Horse Health Tips For Students includes information for our students about common horse health care issues. These posts are to bring awareness to horse welfare issues - always ask your veterinarian for advice and treatment protocols for your own horse!
The muddy conditions this spring caused many horses hooves to become very soft. The clay soil then dried quickly, creating rough, rutted and pitted surfaces. The horses hooves did not dry out as fast as the soil, meaning the horses soft hooves were walking on the hard, uneven surfaces. This has resulted in a few abscesses showing up in our horses feet.
Abscesses can seem very scary the first time you see them because a horse will suddenly become severely lame.
That is the first clue it might be an abscess. You can evaluate whether the lameness is coming from the foot by checking for heat, increased digital pulses and testing the hoof with hoof testers. It is a good idea to ask your farrier and vet for help with diagnosing an abscess.
Abscesses are caused when bacteria is trapped in the hoof, causing pressure to build up. This might be the result of a bruise, cut/crack or puncture. To relieve the pressure, recommended treatment is soaking the soul of the foot with warm water, Epson salts and iodine, and then wrapping with a poultice to help draw out the inflammation. Having a farrier or vet try to find an exit point for the abscess on the sole of the foot can speed up this process. If the abscess is not diagnosed and treated in time, the pressure may work it's way up through the hoof and release through the coronet band. These abscesses may take longer to heal as this additional exit wound is ideal for bacteria to re-enter the hoof and cause more problems.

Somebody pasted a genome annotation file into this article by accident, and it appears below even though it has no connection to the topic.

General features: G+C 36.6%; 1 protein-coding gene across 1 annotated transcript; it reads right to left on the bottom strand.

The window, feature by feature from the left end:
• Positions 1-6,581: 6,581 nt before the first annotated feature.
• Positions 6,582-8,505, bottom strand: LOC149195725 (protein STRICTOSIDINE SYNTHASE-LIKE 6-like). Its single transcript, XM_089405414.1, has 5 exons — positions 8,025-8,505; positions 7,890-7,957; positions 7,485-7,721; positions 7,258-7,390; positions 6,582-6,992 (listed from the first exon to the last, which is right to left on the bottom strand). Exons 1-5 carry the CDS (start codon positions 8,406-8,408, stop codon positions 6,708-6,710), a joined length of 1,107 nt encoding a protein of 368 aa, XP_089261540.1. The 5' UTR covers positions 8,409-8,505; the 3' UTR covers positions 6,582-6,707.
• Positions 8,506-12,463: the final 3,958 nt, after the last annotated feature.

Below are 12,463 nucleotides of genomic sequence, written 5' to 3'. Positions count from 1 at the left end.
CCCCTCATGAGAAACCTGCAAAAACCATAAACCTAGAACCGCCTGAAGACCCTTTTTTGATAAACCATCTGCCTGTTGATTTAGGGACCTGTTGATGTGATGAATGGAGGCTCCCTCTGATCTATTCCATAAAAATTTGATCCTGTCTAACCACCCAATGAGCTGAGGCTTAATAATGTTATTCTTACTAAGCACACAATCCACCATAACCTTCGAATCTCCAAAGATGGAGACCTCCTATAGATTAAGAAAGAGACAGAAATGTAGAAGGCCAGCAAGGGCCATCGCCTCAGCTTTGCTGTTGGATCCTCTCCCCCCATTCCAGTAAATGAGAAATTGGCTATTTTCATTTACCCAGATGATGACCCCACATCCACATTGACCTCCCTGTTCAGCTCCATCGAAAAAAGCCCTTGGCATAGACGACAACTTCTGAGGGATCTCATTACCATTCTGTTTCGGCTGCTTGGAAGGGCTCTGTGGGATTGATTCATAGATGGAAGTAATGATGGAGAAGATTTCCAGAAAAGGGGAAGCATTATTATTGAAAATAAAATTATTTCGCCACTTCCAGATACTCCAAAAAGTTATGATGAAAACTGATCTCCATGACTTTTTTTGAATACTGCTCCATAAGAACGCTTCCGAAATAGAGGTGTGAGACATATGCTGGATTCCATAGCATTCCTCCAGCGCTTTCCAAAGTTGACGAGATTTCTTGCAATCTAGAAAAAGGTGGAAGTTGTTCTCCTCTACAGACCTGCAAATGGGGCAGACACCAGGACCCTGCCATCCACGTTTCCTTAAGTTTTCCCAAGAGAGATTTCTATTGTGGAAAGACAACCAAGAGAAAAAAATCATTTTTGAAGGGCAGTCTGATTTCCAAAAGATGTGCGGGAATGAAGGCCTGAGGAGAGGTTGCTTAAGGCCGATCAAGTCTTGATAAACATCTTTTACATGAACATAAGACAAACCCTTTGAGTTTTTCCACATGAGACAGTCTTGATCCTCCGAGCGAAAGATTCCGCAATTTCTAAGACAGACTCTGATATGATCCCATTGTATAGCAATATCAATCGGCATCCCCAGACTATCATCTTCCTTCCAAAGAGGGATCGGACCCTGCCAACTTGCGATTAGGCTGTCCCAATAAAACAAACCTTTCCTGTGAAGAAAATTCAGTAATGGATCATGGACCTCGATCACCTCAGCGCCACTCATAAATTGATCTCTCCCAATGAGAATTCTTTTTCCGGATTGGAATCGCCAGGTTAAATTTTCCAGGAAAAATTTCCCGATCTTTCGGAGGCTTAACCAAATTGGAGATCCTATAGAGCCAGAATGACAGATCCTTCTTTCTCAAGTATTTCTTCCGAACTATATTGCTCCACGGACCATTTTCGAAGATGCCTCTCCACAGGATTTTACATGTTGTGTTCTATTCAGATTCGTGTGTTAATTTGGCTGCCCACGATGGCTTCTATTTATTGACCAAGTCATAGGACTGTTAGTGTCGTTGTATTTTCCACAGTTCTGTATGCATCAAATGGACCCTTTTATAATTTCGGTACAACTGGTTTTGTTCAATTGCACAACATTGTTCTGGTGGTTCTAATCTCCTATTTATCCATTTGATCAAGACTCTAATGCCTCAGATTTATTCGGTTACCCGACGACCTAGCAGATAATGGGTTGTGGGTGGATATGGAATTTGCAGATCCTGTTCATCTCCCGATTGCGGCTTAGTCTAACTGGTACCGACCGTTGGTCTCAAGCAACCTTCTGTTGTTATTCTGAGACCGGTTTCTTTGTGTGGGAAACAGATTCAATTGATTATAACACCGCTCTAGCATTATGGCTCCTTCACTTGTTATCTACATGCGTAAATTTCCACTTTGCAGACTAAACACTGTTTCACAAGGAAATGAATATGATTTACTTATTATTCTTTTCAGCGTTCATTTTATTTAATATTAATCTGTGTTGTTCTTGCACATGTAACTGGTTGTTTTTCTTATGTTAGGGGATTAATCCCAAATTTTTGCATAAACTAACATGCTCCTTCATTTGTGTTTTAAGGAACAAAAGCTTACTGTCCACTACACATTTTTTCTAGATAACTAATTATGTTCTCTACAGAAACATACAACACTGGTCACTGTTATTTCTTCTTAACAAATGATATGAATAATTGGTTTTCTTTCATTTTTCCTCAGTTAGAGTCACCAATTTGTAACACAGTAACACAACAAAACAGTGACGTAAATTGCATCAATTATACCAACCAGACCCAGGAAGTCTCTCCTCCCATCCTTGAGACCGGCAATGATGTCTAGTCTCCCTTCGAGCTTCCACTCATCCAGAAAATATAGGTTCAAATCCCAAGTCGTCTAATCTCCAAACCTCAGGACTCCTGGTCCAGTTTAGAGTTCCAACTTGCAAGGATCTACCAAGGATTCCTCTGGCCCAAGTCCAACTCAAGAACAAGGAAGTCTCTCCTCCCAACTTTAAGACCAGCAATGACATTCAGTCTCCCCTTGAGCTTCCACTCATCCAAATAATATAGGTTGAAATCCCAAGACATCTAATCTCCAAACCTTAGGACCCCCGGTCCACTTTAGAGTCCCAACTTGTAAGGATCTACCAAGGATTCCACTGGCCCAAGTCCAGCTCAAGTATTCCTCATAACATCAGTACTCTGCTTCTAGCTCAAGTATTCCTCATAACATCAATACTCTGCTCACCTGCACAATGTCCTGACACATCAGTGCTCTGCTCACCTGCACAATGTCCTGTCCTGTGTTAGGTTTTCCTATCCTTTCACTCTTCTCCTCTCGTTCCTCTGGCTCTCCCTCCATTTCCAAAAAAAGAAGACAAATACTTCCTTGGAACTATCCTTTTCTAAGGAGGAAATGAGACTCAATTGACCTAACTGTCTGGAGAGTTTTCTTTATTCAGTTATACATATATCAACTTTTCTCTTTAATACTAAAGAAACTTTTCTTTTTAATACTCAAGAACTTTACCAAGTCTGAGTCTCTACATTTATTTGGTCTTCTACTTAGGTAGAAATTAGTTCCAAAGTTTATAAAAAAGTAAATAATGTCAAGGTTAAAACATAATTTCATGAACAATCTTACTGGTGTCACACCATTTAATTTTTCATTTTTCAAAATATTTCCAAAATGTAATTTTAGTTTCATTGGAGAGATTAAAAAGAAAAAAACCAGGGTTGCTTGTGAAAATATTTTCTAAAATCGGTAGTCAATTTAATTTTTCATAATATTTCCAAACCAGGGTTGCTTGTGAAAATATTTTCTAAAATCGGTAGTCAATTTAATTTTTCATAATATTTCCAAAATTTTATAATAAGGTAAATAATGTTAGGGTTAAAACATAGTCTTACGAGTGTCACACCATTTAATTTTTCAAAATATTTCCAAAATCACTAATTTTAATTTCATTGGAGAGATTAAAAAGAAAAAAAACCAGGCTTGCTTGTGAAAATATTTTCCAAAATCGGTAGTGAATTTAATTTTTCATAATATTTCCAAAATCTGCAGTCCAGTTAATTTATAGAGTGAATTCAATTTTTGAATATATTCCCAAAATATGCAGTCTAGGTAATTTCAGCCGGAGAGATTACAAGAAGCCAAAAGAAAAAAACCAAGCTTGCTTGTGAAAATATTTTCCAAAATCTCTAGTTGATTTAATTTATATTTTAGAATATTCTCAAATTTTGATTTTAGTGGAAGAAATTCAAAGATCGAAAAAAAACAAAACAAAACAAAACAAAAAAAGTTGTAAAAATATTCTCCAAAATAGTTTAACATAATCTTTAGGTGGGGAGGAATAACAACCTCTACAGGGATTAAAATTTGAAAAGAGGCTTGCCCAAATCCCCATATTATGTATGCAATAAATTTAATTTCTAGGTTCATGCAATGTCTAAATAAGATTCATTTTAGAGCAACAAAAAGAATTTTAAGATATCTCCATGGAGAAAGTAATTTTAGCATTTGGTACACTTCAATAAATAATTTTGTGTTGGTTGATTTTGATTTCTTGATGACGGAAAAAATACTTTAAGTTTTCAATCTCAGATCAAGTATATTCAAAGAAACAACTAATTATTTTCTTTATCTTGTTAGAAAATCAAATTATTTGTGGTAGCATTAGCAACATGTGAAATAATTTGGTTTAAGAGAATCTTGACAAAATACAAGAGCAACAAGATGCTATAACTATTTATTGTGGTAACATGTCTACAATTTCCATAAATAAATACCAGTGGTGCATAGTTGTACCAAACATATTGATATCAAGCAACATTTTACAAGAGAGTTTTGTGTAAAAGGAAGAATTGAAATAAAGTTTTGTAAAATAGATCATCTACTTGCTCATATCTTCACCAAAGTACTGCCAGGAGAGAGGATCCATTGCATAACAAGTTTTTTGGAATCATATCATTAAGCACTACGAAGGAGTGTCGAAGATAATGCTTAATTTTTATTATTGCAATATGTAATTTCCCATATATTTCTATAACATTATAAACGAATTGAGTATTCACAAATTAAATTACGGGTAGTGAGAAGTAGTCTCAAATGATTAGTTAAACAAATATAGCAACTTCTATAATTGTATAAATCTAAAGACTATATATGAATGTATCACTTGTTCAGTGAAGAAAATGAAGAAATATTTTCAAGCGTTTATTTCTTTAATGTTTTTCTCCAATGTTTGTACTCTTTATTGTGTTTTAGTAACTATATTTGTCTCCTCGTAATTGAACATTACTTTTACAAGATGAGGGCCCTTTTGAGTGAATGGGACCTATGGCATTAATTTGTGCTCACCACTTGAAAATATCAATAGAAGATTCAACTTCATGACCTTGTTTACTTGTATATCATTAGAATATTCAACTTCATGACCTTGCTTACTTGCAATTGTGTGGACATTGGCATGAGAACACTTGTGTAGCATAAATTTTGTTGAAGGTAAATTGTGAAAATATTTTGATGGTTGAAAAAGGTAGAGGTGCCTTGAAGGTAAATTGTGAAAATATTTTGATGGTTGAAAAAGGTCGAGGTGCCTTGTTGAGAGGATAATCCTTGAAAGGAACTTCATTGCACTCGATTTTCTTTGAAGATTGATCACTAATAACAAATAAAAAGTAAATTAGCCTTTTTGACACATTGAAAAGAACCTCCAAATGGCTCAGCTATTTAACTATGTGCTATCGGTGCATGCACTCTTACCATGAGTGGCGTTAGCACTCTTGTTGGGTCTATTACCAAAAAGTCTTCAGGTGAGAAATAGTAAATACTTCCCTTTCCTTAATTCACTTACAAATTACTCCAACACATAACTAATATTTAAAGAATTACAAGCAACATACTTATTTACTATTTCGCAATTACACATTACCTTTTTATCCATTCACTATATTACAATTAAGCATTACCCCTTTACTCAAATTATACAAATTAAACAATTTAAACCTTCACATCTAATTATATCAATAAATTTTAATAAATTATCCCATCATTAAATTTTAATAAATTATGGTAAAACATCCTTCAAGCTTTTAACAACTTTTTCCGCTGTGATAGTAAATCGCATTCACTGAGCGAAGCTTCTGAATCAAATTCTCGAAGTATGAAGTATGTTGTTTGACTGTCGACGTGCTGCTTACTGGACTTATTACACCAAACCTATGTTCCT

Quick action in identifying and treating abscesses with your vet and farrier is important to help your horse recover quickly. Keeping the footing in pens and pastures free from items or surfaces that can bruise or puncture your horses feet is an important preventative measure.
Written by Gwen Donohoe, PhD